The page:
A GRAND NEW VISION for how humans can exist on this planet without destroying the lives and homes of the creatures with which we share it has been published by some of the most noted environmental thinkers alive today.
But the document, “An ecomodernist manifesto”, is likely to upset a lot of environmentalists working hard to save the planet. So much of their work is the entirely wrong way to bring about planetary salvation, according to the ecomodernists…
Read more http://www.abc.net.au/environment/articles/2015/05/18/4220842.htm
Two of Australia’s World Heritage listed places have made the headlines in the last week. The Great Barrier Reef Marine Park Authority gave the go-ahead for silt from a government-approved dredging operation to be dumped within the World Heritage listed park boundaries. And the federal government announced that it was seeking to have a recent extension of Tasmania’s World Heritage listed forests partially overturned.
What is World Heritage listing and why is it important?
Back in 1972, various international bodies united to draw up the World Heritage Convention. It was designed to provide a way for international co-operation to occur to protect cultural or natural places of ‘outstanding universal value’ so that future generations may enjoy them as we do now. It is administered by the United Nations Educational, Scientific and Cultural Organisation (UNESCO).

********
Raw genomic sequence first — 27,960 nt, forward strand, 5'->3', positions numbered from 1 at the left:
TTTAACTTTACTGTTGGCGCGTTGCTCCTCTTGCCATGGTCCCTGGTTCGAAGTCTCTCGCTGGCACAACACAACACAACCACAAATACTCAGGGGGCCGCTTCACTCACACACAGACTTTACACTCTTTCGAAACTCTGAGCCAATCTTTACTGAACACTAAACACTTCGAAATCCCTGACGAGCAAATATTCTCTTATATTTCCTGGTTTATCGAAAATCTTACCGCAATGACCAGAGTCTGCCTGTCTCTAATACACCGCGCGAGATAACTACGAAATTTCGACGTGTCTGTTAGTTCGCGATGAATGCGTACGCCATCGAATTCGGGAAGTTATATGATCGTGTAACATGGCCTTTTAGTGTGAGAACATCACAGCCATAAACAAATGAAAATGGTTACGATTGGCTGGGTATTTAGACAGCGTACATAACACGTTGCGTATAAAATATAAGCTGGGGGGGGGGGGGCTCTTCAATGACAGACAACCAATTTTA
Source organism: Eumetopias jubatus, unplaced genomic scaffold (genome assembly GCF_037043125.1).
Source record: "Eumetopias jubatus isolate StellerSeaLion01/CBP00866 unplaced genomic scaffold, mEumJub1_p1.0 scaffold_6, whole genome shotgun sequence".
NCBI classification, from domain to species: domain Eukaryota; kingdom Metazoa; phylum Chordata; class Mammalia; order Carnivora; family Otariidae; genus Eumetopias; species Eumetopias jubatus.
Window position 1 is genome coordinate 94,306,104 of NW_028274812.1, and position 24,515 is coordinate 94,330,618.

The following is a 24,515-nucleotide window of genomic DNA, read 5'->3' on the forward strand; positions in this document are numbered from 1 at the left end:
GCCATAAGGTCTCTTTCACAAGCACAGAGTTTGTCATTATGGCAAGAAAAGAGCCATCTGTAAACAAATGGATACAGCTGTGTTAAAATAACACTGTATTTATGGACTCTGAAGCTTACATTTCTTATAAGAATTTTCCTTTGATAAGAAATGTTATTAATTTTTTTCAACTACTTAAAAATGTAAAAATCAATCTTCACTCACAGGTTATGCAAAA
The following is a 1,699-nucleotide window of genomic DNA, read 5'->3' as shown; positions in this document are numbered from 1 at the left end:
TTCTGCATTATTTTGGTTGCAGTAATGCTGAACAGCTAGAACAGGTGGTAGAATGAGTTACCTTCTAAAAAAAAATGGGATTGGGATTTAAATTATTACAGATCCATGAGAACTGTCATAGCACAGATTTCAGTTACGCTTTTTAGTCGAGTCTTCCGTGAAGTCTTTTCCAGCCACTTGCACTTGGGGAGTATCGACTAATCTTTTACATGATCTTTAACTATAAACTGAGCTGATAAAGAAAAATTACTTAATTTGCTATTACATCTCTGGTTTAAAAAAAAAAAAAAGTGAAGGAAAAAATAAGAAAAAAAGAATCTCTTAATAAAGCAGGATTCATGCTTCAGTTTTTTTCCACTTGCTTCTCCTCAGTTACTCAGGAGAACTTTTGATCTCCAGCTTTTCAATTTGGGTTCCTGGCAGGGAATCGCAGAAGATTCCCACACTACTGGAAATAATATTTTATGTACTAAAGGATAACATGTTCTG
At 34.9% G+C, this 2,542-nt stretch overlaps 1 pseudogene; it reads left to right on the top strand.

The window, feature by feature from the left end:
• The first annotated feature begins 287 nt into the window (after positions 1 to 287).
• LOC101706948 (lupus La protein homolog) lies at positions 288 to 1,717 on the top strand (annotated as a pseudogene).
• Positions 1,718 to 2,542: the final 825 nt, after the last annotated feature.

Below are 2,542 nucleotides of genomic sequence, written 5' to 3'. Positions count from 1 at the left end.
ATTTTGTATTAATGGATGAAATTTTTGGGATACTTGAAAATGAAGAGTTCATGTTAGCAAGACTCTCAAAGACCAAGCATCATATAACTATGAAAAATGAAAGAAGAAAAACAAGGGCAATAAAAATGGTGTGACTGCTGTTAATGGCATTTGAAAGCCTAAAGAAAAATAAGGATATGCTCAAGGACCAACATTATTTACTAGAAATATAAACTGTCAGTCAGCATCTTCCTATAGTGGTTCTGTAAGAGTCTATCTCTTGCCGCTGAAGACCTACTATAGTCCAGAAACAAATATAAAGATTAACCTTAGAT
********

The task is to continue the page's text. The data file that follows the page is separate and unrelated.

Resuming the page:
Australia was an early adopter of the Convention, ratifying it in 1974 and signing up the nation’s first ‘property’, Kakadu, in 1981. Australia even has its own Act of parliament to protect World Heritage properties, which was established in the battle for the Franklin Dam back in 1983….
Read more: http://www.abc.net.au/environment/articles/2014/02/07/3939538.htm
IN 1996, WHILE campaigning as Opposition Leader hoping for election, John Howard promised a one billion dollar fund to help the environment. He won that election and, true to his word, established the Natural Heritage Trust and set about putting those dollars to work.
In 2007, Kevin Rudd swept Howard aside with promises of faster action on climate change and an immediate ratification of the Kyoto Protocol on climate change.
Not three years later, Julia Gillard was moved to topple Rudd as party leader in part because his approval ratings had plummeted following his fluffing of the climate change policy solution. She was victorious that same year while promising the emissions trading scheme that Rudd had failed to deliver, defeating Tony Abbott and his ‘direct action’ plan on carbon abatement.
Every Prime Minister for the last 17 years has made it to the top job with a little bit of environmental promise; a little bit of green flair, a nod to our collective love of our wide brown land.
But don’t expect to see any of that in 2013. This will be the election that forgot the environment.
Read more: http://www.abc.net.au/environment/articles/2013/08/16/3826412.htm